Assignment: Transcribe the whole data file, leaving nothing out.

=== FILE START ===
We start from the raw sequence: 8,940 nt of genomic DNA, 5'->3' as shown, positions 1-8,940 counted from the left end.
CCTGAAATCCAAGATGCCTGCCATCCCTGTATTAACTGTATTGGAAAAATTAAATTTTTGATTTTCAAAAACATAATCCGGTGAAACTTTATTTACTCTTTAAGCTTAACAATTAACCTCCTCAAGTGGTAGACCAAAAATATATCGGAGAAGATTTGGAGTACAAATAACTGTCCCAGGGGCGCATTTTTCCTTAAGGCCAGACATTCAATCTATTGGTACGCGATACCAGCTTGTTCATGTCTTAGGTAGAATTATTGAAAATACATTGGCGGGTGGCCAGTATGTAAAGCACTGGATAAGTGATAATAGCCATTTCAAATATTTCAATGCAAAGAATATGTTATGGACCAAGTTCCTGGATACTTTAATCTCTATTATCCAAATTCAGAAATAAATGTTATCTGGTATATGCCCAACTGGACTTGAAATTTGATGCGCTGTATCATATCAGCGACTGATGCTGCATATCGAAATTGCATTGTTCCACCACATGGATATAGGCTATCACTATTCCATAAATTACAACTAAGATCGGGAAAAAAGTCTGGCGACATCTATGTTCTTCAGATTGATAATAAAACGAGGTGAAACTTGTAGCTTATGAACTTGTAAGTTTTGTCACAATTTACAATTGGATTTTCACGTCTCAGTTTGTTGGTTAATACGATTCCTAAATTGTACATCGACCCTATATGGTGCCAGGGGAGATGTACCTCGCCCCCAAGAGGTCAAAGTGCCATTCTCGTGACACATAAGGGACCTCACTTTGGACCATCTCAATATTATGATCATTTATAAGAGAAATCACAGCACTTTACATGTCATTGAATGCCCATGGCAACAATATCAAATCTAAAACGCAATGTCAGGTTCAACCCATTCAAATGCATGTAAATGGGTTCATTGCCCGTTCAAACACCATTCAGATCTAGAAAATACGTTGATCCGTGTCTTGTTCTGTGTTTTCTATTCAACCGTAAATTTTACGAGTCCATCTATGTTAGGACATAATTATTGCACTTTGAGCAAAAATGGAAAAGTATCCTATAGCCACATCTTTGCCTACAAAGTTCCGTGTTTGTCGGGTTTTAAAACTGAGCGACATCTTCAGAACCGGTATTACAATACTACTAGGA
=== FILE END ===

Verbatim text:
We start from the raw sequence: 8,940 nt of genomic DNA, 5'->3' as shown, positions 1-8,940 counted from the left end.
CCTGAAATCCAAGATGCCTGCCATCCCTGTATTAACTGTATTGGAAAAATTAAATTTTTGATTTTCAAAAACATAATCCGGTGAAACTTTATTTACTCTTTAAGCTTAACAATTAACCTCCTCAAGTGGTAGACCAAAAATATATCGGAGAAGATTTGGAGTACAAATAACTGTCCCAGGGGCGCATTTTTCCTTAAGGCCAGACATTCAATCTATTGGTACGCGATACCAGCTTGTTCATGTCTTAGGTAGAATTATTGAAAATACATTGGCGGGTGGCCAGTATGTAAAGCACTGGATAAGTGATAATAGCCATTTCAAATATTTCAATGCAAAGAATATGTTATGGACCAAGTTCCTGGATACTTTAATCTCTATTATCCAAATTCAGAAATAAATGTTATCTGGTATATGCCCAACTGGACTTGAAATTTGATGCGCTGTATCATATCAGCGACTGATGCTGCATATCGAAATTGCATTGTTCCACCACATGGATATAGGCTATCACTATTCCATAAATTACAACTAAGATCGGGAAAAAAGTCTGGCGACATCTATGTTCTTCAGATTGATAATAAAACGAGGTGAAACTTGTAGCTTATGAACTTGTAAGTTTTGTCACAATTTACAATTGGATTTTCACGTCTCAGTTTGTTGGTTAATACGATTCCTAAATTGTACATCGACCCTATATGGTGCCAGGGGAGATGTACCTCGCCCCCAAGAGGTCAAAGTGCCATTCTCGTGACACATAAGGGACCTCACTTTGGACCATCTCAATATTATGATCATTTATAAGAGAAATCACAGCACTTTACATGTCATTGAATGCCCATGGCAACAATATCAAATCTAAAACGCAATGTCAGGTTCAACCCATTCAAATGCATGTAAATGGGTTCATTGCCCGTTCAAACACCATTCAGATCTAGAAAATACGTTGATCCGTGTCTTGTTCTGTGTTTTCTATTCAACCGTAAATTTTACGAGTCCATCTATGTTAGGACATAATTATTGCACTTTGAGCAAAAATGGAAAAGTATCCTATAGCCACATCTTTGCCTACAAAGTTCCGTGTTTGTCGGGTTTTAAAACTGAGCGACATCTTCAGAACCGGTATTACAATACTACTAGGA